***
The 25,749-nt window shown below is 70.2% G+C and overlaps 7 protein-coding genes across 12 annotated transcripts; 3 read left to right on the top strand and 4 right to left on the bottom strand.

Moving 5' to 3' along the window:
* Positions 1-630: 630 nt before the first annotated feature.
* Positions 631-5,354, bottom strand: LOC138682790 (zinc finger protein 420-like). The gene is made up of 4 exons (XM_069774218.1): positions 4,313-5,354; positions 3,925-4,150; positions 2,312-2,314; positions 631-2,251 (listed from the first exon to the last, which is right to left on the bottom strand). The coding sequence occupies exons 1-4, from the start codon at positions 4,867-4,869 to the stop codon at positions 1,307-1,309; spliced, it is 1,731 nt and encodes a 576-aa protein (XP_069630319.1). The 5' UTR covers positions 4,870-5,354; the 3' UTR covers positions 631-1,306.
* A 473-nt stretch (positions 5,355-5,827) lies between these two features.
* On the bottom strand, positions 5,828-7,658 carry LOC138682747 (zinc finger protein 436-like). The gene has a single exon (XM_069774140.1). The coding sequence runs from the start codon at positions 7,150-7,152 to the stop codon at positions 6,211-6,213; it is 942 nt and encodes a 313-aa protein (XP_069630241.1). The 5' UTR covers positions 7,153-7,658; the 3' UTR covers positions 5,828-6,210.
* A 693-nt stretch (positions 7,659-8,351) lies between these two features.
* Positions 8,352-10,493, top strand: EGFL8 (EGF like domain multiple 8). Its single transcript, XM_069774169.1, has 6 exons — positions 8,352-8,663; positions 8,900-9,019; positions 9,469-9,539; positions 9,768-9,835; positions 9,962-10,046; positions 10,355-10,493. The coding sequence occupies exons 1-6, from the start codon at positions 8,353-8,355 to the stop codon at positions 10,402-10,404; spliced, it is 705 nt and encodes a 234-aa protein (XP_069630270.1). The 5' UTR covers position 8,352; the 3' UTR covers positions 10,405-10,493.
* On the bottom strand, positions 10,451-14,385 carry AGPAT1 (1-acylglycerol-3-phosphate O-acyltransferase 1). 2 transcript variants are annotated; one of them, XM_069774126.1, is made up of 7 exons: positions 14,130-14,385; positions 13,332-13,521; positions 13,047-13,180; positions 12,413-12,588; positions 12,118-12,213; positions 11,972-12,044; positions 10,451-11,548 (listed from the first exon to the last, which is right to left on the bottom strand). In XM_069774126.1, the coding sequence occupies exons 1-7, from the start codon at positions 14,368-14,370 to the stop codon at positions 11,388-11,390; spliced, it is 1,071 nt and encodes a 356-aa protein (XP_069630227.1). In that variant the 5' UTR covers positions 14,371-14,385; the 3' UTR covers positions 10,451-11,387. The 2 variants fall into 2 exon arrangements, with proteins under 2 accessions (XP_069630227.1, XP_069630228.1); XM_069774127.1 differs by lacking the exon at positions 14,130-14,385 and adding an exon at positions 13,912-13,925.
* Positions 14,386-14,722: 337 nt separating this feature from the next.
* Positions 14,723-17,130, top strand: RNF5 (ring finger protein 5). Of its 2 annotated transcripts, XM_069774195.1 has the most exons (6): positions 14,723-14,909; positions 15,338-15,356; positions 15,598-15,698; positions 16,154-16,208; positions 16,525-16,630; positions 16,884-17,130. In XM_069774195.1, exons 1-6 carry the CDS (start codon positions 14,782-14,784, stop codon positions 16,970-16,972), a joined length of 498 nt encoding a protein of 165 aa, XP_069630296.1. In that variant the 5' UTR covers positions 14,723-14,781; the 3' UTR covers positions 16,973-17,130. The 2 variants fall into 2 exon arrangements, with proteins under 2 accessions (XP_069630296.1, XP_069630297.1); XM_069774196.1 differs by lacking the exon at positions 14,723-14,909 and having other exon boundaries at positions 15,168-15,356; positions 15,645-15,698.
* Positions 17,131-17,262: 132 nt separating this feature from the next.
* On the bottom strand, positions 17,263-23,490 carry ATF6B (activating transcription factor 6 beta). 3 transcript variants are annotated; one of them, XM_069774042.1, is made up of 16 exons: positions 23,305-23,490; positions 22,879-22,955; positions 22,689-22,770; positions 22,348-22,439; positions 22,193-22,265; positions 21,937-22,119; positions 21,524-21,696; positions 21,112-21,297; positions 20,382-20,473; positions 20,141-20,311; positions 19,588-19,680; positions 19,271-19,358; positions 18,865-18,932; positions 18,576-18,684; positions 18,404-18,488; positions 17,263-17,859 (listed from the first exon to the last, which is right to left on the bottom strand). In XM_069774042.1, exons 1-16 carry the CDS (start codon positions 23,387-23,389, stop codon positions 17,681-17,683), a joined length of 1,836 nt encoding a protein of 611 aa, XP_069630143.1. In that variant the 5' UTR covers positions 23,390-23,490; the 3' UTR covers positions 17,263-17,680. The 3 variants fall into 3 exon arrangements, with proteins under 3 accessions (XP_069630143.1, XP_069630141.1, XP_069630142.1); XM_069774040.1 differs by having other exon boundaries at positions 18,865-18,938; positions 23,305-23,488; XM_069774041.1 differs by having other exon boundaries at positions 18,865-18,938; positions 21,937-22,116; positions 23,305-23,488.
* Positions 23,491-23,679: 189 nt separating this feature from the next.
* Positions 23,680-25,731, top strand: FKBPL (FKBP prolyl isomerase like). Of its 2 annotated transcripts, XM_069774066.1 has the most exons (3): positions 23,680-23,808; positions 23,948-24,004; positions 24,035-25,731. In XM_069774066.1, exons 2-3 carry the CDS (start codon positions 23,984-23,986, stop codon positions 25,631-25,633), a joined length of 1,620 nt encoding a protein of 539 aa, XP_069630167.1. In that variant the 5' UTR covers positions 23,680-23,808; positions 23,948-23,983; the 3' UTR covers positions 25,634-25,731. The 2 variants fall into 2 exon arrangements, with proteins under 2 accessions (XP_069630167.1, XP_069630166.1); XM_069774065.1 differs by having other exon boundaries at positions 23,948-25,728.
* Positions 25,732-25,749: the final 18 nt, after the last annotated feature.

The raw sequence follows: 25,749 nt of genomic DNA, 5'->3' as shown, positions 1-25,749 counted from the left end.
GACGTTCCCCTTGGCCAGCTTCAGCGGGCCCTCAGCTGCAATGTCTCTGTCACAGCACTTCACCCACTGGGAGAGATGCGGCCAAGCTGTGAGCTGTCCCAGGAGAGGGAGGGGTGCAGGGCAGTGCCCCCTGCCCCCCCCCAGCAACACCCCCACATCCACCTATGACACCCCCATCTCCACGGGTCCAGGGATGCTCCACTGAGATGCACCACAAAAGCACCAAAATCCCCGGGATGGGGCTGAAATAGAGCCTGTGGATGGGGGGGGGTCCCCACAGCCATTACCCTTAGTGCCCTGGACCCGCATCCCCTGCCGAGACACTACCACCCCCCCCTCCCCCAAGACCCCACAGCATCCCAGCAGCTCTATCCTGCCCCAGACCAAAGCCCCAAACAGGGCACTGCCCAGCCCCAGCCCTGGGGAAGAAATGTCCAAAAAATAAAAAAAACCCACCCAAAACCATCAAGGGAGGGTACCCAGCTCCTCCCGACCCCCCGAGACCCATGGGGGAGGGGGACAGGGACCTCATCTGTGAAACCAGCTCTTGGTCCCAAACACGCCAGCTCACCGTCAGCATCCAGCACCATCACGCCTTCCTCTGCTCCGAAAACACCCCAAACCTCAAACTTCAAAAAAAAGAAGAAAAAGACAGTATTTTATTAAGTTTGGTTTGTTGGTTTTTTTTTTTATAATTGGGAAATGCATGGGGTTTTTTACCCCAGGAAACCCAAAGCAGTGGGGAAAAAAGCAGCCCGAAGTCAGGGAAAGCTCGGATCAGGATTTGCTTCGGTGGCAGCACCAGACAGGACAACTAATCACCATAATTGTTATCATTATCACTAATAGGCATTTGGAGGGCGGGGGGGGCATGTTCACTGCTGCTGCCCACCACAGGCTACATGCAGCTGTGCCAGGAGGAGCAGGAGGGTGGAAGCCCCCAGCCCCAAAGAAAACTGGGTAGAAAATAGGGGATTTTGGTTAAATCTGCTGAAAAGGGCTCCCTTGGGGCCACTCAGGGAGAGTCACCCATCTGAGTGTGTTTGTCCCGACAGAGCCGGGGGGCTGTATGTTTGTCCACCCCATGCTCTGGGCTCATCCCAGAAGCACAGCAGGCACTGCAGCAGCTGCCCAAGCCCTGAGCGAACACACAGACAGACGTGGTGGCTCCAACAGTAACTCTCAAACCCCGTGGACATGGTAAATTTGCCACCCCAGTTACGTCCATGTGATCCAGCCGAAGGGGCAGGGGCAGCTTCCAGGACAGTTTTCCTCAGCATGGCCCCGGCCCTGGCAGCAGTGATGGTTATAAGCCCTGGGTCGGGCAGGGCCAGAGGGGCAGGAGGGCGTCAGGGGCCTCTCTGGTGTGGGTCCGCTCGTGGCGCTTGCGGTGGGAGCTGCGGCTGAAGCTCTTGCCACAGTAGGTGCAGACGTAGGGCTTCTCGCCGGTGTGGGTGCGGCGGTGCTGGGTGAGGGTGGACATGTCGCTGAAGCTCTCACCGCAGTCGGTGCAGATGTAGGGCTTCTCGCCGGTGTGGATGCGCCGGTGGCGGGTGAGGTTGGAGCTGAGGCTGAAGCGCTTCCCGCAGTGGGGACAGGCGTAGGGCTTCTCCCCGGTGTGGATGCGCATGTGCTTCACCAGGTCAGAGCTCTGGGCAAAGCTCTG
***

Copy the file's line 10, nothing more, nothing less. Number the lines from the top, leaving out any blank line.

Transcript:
* Positions 14,386-14,722: 337 nt separating this feature from the next.